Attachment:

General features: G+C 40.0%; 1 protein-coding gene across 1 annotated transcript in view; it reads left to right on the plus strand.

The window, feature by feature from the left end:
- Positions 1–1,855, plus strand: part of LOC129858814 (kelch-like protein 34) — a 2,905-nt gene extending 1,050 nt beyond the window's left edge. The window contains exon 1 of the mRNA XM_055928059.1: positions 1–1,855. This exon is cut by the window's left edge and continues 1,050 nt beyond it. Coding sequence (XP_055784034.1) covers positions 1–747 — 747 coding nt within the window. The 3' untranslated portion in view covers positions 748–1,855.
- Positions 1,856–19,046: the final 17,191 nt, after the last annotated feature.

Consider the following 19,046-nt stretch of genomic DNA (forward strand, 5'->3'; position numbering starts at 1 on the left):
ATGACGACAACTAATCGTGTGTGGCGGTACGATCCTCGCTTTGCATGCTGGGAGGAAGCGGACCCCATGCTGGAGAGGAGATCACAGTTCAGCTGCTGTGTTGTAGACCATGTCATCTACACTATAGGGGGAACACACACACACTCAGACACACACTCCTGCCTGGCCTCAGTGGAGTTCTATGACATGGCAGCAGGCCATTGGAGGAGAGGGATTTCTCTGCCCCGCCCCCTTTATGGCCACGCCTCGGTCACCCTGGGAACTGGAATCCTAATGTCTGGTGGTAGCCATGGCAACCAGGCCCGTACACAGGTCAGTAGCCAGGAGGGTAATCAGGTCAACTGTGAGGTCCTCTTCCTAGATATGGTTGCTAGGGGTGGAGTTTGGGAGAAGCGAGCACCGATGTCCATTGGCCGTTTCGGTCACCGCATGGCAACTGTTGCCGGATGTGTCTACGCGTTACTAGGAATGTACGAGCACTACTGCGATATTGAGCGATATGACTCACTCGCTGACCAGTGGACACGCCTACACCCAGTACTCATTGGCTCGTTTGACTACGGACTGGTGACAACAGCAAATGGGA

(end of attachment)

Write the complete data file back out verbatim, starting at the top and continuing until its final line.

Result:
General features: G+C 40.0%; 1 protein-coding gene across 1 annotated transcript in view; it reads left to right on the plus strand.

The window, feature by feature from the left end:
- Positions 1–1,855, plus strand: part of LOC129858814 (kelch-like protein 34) — a 2,905-nt gene extending 1,050 nt beyond the window's left edge. The window contains exon 1 of the mRNA XM_055928059.1: positions 1–1,855. This exon is cut by the window's left edge and continues 1,050 nt beyond it. Coding sequence (XP_055784034.1) covers positions 1–747 — 747 coding nt within the window. The 3' untranslated portion in view covers positions 748–1,855.
- Positions 1,856–19,046: the final 17,191 nt, after the last annotated feature.

Consider the following 19,046-nt stretch of genomic DNA (forward strand, 5'->3'; position numbering starts at 1 on the left):
ATGACGACAACTAATCGTGTGTGGCGGTACGATCCTCGCTTTGCATGCTGGGAGGAAGCGGACCCCATGCTGGAGAGGAGATCACAGTTCAGCTGCTGTGTTGTAGACCATGTCATCTACACTATAGGGGGAACACACACACACTCAGACACACACTCCTGCCTGGCCTCAGTGGAGTTCTATGACATGGCAGCAGGCCATTGGAGGAGAGGGATTTCTCTGCCCCGCCCCCTTTATGGCCACGCCTCGGTCACCCTGGGAACTGGAATCCTAATGTCTGGTGGTAGCCATGGCAACCAGGCCCGTACACAGGTCAGTAGCCAGGAGGGTAATCAGGTCAACTGTGAGGTCCTCTTCCTAGATATGGTTGCTAGGGGTGGAGTTTGGGAGAAGCGAGCACCGATGTCCATTGGCCGTTTCGGTCACCGCATGGCAACTGTTGCCGGATGTGTCTACGCGTTACTAGGAATGTACGAGCACTACTGCGATATTGAGCGATATGACTCACTCGCTGACCAGTGGACACGCCTACACCCAGTACTCATTGGCTCGTTTGACTACGGACTGGTGACAACAGCAAATGGGA